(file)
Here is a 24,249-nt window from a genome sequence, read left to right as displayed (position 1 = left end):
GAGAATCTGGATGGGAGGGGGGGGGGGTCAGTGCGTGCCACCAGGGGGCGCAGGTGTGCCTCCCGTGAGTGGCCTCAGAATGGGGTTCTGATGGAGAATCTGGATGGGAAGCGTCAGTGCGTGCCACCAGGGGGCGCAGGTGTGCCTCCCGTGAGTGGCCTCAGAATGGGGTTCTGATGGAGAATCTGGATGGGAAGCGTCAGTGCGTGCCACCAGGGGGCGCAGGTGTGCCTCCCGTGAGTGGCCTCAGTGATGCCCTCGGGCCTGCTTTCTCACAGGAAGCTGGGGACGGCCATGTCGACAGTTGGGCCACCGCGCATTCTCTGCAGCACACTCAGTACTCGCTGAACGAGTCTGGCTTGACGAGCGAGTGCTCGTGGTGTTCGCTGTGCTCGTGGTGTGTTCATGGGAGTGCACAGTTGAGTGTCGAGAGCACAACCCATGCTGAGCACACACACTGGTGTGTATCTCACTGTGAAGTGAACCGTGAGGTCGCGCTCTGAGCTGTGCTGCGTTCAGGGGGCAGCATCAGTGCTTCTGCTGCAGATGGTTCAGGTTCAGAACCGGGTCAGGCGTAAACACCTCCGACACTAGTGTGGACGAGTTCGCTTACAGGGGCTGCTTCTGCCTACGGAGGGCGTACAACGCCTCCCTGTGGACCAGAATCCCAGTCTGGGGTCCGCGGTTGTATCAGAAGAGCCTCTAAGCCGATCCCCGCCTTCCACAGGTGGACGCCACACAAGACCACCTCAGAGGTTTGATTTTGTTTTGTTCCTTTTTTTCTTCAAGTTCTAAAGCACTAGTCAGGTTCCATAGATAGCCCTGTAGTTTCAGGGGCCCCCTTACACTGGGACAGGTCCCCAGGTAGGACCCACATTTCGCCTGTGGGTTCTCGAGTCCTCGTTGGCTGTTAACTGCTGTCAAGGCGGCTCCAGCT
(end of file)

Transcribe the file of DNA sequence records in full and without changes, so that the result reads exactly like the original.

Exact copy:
Here is a 24,249-nt window from a genome sequence, read left to right as displayed (position 1 = left end):
GAGAATCTGGATGGGAGGGGGGGGGGGTCAGTGCGTGCCACCAGGGGGCGCAGGTGTGCCTCCCGTGAGTGGCCTCAGAATGGGGTTCTGATGGAGAATCTGGATGGGAAGCGTCAGTGCGTGCCACCAGGGGGCGCAGGTGTGCCTCCCGTGAGTGGCCTCAGAATGGGGTTCTGATGGAGAATCTGGATGGGAAGCGTCAGTGCGTGCCACCAGGGGGCGCAGGTGTGCCTCCCGTGAGTGGCCTCAGTGATGCCCTCGGGCCTGCTTTCTCACAGGAAGCTGGGGACGGCCATGTCGACAGTTGGGCCACCGCGCATTCTCTGCAGCACACTCAGTACTCGCTGAACGAGTCTGGCTTGACGAGCGAGTGCTCGTGGTGTTCGCTGTGCTCGTGGTGTGTTCATGGGAGTGCACAGTTGAGTGTCGAGAGCACAACCCATGCTGAGCACACACACTGGTGTGTATCTCACTGTGAAGTGAACCGTGAGGTCGCGCTCTGAGCTGTGCTGCGTTCAGGGGGCAGCATCAGTGCTTCTGCTGCAGATGGTTCAGGTTCAGAACCGGGTCAGGCGTAAACACCTCCGACACTAGTGTGGACGAGTTCGCTTACAGGGGCTGCTTCTGCCTACGGAGGGCGTACAACGCCTCCCTGTGGACCAGAATCCCAGTCTGGGGTCCGCGGTTGTATCAGAAGAGCCTCTAAGCCGATCCCCGCCTTCCACAGGTGGACGCCACACAAGACCACCTCAGAGGTTTGATTTTGTTTTGTTCCTTTTTTTCTTCAAGTTCTAAAGCACTAGTCAGGTTCCATAGATAGCCCTGTAGTTTCAGGGGCCCCCTTACACTGGGACAGGTCCCCAGGTAGGACCCACATTTCGCCTGTGGGTTCTCGAGTCCTCGTTGGCTGTTAACTGCTGTCAAGGCGGCTCCAGCT